The risks of a medical abortion include infection, bleeding and incomplete abortion, meaning some of the pregnancy tissue remains. These problems are rare and can be treated. An incomplete abortion is handled by repeating the dose of medication to end the pregnancy or doing a suction D and C. An infection can be treated with antibiotics. Excessive bleeding is treated with medications and possibly dilation and curettage. Rarely, a blood transfusion may be necessary if bleeding is unusually heavy.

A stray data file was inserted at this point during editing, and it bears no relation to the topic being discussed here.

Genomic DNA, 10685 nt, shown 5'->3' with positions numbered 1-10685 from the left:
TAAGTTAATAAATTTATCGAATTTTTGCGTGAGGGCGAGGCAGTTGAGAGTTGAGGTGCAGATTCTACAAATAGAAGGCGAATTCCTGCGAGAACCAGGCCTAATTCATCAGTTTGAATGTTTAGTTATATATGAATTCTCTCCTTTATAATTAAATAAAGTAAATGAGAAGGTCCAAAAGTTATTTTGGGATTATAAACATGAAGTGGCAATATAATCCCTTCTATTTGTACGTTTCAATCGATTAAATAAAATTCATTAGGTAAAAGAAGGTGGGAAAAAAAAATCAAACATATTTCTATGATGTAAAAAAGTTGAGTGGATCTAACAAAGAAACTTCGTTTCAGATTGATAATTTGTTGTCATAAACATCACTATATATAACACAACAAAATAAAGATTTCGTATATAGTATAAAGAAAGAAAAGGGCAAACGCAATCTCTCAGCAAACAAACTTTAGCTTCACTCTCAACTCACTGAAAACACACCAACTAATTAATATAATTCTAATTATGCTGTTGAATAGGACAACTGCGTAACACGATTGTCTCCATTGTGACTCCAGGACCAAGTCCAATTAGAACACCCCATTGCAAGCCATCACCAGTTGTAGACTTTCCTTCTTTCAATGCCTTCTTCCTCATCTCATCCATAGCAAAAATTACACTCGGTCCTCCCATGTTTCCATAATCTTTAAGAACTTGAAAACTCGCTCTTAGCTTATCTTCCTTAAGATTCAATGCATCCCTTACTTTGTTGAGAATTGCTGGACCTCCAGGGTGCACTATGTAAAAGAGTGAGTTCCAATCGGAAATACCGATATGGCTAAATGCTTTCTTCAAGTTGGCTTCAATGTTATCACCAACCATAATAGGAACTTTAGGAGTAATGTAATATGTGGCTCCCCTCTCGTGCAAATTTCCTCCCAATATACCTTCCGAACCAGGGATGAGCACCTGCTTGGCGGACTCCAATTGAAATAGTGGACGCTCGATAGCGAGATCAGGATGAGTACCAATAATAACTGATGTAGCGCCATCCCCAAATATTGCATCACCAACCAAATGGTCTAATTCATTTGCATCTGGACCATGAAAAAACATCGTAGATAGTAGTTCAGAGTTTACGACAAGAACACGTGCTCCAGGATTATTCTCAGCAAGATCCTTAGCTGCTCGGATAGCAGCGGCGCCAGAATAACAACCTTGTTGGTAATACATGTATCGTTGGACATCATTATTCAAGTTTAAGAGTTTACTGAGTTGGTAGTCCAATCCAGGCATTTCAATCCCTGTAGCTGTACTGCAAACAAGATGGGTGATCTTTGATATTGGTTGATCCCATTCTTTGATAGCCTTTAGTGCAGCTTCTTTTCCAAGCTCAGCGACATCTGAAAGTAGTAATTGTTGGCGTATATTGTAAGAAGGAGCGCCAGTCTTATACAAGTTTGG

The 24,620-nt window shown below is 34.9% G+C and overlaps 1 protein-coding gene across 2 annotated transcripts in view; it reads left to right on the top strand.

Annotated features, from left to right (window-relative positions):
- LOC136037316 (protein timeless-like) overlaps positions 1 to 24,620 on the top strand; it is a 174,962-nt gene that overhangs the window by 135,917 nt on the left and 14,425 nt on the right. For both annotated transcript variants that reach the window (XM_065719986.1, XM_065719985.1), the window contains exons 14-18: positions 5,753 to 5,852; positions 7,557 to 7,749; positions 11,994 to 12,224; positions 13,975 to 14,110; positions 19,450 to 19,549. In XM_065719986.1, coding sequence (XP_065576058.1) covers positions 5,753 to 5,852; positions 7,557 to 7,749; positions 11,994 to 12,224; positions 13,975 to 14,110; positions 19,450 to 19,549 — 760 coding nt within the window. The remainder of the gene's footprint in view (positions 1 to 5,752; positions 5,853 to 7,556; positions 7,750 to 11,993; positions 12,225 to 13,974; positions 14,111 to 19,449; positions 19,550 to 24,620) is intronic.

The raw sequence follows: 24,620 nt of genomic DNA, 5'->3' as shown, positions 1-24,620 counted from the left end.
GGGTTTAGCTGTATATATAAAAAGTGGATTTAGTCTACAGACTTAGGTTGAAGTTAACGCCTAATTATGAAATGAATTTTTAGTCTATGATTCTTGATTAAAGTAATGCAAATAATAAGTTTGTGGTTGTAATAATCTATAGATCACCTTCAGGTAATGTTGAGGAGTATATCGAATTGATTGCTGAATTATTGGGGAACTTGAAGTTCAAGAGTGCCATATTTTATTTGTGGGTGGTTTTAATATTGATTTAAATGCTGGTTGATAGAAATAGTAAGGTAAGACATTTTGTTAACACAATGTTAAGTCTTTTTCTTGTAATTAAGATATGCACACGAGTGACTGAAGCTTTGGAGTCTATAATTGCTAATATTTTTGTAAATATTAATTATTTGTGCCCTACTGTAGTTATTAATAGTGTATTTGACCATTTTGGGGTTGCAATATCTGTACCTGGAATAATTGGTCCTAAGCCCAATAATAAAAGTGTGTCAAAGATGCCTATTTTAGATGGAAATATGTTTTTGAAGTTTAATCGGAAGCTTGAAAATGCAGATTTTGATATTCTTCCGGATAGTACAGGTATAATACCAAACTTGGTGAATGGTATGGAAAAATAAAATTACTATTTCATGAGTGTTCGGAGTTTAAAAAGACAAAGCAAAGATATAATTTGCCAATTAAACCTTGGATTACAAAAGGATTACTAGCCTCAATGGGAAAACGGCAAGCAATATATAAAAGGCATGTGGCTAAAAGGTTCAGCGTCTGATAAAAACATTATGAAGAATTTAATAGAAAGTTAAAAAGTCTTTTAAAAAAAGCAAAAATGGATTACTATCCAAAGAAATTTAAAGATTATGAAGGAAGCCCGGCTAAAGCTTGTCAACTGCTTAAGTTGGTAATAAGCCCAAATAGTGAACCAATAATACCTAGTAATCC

The risks of a surgical abortion are quite low. The main risks of D and C and D and E are continued bleeding, infection of the uterus (endometritis), incomplete removal of pregnancy tissue and poking a hole in the womb (perforation of the uterus) during the surgical procedure. A second surgical procedure may be required to remove tissue that was not removed during the first procedure or to repair a perforated uterus.
Women rarely become infertile after an uncomplicated abortion. However, infertility may result when surgical abortion leads to endometritis or is complicated by heavy bleeding, perforation or incomplete removal of pregnancy tissue.